IGTO report: ATO administration of deceased estates
The Inspector-General and Taxation Ombudsman IGTO)’s has issued detailed recommendations to improve the tax administration of deceased estates in relation to its report on “Death and Taxes – An investigation into ATO systems and processes for dealing with deceased estates. The recommendations relate to a range of matters, including: “whole of government death notifications”, the dissemination of ATO guides and instruction for trust tax returns and the utility of PCG 2018/4 Income tax – liability of a legal personal representative of a deceased person.

NSW: “First Home Buyer Choice” tax measures
NSW Revenue has issued a Guide on the recently introduced “First Home Buyer Choice” tax measures. The Guide provides information on the following matters: the nature of the First Home Buyer Choice; Commencement date; Transitional provisions; How the property tax calculated; and Options available for first home buyers.

TPB: Registered practitioners under franchise arrangements
The Tax Practitioner Board (TPB) has released information on how to become a registered tax practitioner for individuals who are considering gaining relevant experience from a tax practice that operates under a franchise arrangement. The TPB says that depending on the structure of the franchise arrangement, an individual may be a franchisee operating a franchise business or an employee of or contractor for the franchise business. Further, the franchisor may be the supervising tax practitioner or a company or partnership.



GST assessment not excessive – and 50% shortfall penalty upheld
A taxpayer, which ran a talent business, has failed to discharge the onus of proving that an amended GST assessment issued to it was excessive. The ATO contacted the taxpayer for further information in relation to a BAS lodged for one quarter and the taxpayer responded claiming there had been a typographical error. A subsequent audit of the taxpayer resulted in an amended assessment for a GST shortfall of some $39,000 and the imposition of a 50% shortfall penalty of some $19,000. On review of the decision, the AAT found, among other things, that there was a lack of corroborating evidence to link various transactions to creditable purpose and that therefore, the taxpayer’s claims for input tax credits had been properly disallowed. The AAT also found there were no grounds for remission of the penalty as the taxpayer had made misleading statement in its disclosure to the ATO. (The Trustee for the NFTA Unit Trust and FCT [2022] 4132, 5 December 2022.)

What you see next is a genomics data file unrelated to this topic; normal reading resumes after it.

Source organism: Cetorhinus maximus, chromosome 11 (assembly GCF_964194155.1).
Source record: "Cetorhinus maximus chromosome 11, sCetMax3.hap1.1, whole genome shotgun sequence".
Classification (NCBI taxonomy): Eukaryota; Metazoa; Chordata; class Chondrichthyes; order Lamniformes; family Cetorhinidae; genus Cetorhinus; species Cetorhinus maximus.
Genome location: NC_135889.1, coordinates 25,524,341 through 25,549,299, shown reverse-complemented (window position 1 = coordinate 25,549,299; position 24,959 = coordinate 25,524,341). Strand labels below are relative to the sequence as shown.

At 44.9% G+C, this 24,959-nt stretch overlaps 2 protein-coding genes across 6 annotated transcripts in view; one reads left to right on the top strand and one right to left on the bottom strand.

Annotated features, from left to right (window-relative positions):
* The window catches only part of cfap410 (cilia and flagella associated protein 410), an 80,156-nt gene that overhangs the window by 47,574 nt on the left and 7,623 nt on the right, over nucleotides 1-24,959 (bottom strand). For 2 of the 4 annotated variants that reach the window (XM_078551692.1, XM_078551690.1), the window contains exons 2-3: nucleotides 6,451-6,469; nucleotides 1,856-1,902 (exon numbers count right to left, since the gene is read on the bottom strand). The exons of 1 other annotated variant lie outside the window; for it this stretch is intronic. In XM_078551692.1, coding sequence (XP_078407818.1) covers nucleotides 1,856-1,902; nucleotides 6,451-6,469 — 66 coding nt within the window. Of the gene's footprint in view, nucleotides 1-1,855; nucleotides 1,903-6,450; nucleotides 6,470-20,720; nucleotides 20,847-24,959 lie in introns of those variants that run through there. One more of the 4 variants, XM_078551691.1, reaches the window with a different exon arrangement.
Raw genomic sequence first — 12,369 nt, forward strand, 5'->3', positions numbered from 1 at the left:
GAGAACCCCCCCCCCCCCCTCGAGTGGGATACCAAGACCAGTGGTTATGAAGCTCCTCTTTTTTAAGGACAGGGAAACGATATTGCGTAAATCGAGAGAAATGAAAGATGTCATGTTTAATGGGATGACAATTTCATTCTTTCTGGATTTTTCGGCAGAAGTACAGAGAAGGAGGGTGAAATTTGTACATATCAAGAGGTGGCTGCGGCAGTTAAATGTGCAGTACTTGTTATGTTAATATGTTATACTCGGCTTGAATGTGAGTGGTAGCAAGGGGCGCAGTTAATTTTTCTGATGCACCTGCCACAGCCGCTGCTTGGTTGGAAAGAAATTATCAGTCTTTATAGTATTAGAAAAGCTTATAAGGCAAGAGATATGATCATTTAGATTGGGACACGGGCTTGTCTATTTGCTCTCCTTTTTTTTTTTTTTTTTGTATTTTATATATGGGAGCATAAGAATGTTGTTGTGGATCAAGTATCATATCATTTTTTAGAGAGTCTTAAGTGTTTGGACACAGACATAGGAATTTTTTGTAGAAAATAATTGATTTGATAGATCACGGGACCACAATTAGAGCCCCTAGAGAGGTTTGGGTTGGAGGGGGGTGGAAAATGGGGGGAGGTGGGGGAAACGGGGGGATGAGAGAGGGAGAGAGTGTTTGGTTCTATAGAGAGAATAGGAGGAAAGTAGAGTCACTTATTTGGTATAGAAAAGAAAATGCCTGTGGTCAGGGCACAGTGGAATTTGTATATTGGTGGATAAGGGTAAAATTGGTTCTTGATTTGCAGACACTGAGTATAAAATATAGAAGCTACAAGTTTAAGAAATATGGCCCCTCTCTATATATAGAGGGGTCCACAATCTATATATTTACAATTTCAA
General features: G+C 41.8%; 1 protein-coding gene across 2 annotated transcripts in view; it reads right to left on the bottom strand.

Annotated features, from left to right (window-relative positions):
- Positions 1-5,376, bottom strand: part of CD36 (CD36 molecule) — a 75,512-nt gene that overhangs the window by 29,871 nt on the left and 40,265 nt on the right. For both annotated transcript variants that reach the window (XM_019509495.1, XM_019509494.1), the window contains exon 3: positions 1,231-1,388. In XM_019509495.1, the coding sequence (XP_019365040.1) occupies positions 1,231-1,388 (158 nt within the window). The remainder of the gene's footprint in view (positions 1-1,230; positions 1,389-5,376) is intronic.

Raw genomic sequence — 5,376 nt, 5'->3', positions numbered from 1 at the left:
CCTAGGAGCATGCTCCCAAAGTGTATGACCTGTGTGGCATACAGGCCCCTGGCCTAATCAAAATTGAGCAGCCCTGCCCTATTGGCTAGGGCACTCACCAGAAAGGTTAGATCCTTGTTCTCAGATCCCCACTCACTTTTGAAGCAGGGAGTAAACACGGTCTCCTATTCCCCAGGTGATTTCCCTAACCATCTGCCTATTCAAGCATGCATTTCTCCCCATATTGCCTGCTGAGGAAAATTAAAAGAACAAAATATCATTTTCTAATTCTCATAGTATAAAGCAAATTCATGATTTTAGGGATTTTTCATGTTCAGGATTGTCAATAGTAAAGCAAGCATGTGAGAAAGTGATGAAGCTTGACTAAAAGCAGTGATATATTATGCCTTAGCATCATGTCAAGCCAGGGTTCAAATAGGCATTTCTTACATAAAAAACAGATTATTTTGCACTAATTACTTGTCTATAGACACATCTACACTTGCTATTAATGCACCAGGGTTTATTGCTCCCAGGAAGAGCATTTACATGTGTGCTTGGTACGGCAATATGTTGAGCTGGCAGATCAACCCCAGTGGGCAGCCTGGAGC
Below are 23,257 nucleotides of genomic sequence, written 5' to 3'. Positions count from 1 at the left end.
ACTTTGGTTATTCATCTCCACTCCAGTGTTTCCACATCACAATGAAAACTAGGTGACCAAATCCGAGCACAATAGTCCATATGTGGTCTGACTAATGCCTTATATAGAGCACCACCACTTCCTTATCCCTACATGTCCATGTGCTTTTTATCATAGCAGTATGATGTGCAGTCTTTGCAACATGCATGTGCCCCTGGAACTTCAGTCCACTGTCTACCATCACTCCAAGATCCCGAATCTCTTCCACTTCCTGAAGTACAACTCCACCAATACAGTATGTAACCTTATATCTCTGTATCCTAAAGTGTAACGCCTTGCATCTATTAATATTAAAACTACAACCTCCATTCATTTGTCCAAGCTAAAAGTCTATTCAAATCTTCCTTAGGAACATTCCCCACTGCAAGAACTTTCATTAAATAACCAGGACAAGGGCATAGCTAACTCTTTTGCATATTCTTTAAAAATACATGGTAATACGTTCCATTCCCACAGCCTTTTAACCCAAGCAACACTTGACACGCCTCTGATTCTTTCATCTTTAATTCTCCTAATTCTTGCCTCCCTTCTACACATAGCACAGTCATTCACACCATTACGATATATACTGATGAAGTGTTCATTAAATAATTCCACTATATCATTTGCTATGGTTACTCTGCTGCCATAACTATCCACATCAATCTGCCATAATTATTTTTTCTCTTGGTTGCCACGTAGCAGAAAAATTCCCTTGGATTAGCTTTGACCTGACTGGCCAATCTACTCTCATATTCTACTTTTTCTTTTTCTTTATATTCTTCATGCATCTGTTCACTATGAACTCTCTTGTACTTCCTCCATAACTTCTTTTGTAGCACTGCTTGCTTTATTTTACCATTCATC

Former Perth financial adviser imprisoned for super fraud
ASIC has advised that a former Perth financial adviser has been imprisoned for superannuation fraud. On 13 December 2022, the former financial adviser was sentenced in the Perth District Court for dishonestly obtaining over $35,000 from his clients’ superannuation accounts. He was sentenced to three years in prison, to be released after 18 months upon entering a $5000 recognisance to be of good behaviour for two years. An ASIC investigation identified that after obtaining a superannuation fund’s details, the financial adviser submitted falsified benefit access applications or hardship applications to the funds. The financial adviser also impersonated his clients over the telephone when communicating with their super funds.

ATO: Missed the director ID deadline?
The ATO has provided information about what to do if you’ve missed the director ID deadline. The ATO states that if you missed the deadline, you can still apply ID beyond 14 December 2022 by requesting an extension of time. See the ABRS website for more information.

Exemption: wholly-owned Aust subsidiaries of the Future Fund